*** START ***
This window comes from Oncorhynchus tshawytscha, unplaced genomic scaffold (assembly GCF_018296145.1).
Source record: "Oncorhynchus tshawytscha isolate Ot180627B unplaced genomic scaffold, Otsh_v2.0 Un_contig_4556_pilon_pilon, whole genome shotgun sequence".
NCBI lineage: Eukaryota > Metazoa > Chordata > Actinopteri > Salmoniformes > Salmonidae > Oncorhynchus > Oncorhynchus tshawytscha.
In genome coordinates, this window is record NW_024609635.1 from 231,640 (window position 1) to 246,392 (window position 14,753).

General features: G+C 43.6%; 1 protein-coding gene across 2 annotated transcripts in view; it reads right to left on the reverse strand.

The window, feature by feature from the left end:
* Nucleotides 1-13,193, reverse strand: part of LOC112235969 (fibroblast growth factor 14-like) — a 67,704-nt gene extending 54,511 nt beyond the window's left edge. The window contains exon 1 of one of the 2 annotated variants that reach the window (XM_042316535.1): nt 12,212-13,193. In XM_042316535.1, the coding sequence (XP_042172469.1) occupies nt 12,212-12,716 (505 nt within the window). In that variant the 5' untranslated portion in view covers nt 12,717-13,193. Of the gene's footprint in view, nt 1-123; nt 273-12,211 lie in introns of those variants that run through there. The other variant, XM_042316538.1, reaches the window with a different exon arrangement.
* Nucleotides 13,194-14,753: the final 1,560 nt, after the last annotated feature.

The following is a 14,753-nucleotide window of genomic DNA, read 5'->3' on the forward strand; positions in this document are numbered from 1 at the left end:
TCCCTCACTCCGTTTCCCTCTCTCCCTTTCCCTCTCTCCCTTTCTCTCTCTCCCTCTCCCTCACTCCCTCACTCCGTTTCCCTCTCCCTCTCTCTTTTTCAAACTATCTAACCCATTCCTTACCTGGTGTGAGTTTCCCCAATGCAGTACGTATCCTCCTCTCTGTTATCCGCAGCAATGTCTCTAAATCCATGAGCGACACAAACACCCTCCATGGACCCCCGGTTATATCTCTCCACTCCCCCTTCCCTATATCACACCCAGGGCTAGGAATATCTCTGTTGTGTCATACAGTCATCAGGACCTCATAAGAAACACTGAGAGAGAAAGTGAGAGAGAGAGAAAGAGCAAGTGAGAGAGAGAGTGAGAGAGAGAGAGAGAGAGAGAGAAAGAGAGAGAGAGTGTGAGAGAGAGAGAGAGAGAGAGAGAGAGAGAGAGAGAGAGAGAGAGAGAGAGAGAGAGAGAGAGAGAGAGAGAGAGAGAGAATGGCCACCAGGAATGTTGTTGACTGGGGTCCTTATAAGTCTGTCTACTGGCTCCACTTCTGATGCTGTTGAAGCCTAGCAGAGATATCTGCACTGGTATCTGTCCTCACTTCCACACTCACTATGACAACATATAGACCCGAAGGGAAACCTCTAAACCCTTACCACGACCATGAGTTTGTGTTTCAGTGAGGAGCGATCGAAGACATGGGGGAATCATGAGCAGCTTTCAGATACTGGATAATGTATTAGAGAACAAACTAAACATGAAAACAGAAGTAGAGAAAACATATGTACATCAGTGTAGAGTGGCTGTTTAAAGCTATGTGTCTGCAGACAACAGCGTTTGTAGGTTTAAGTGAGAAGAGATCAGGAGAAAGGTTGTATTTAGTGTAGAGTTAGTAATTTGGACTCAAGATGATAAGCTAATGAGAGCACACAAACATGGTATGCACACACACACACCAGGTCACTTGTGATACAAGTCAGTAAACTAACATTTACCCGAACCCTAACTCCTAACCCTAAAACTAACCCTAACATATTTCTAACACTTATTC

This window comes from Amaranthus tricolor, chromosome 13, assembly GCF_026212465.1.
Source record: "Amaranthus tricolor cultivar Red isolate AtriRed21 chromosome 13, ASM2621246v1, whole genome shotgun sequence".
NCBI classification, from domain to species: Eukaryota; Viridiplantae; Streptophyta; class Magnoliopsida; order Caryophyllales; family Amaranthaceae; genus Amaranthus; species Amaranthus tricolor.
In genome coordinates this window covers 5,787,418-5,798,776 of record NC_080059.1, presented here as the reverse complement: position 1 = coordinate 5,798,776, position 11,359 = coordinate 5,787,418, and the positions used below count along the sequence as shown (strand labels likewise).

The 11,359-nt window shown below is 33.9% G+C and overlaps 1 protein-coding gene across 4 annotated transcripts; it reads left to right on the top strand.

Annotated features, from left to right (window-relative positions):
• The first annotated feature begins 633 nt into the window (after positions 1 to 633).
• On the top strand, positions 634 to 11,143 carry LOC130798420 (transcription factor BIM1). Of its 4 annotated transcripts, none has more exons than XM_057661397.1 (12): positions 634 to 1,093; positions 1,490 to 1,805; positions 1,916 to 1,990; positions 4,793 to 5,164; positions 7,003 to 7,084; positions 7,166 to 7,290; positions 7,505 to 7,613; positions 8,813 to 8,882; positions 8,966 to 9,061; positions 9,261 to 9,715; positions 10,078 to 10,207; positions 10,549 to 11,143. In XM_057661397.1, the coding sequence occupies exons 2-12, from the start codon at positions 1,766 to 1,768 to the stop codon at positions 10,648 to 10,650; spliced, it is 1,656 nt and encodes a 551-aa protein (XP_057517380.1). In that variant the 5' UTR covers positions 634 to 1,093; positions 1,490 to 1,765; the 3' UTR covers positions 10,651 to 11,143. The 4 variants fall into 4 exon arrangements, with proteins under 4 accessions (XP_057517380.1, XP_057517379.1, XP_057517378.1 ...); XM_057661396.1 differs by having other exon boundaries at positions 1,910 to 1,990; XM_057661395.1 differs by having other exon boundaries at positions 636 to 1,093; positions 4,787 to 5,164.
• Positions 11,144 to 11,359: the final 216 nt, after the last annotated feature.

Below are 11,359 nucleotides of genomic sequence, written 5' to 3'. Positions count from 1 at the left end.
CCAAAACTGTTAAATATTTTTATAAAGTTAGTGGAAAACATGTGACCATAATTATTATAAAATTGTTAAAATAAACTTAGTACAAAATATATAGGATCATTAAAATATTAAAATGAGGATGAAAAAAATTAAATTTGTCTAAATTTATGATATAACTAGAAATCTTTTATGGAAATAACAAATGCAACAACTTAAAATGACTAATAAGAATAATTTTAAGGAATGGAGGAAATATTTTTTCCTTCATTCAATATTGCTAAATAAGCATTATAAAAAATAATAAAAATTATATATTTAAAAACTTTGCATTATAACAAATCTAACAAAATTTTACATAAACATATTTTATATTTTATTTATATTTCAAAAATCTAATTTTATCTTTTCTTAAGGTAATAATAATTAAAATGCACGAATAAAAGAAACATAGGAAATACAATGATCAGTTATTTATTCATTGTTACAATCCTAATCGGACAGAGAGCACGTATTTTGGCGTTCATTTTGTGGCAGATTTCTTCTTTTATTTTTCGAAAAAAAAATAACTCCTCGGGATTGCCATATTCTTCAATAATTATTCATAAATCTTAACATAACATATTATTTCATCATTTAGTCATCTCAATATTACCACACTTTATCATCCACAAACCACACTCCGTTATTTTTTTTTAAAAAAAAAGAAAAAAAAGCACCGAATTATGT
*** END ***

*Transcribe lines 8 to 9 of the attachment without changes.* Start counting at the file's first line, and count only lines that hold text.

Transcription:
* Nucleotides 13,194-14,753: the final 1,560 nt, after the last annotated feature.

The following is a 14,753-nucleotide window of genomic DNA, read 5'->3' on the forward strand; positions in this document are numbered from 1 at the left end: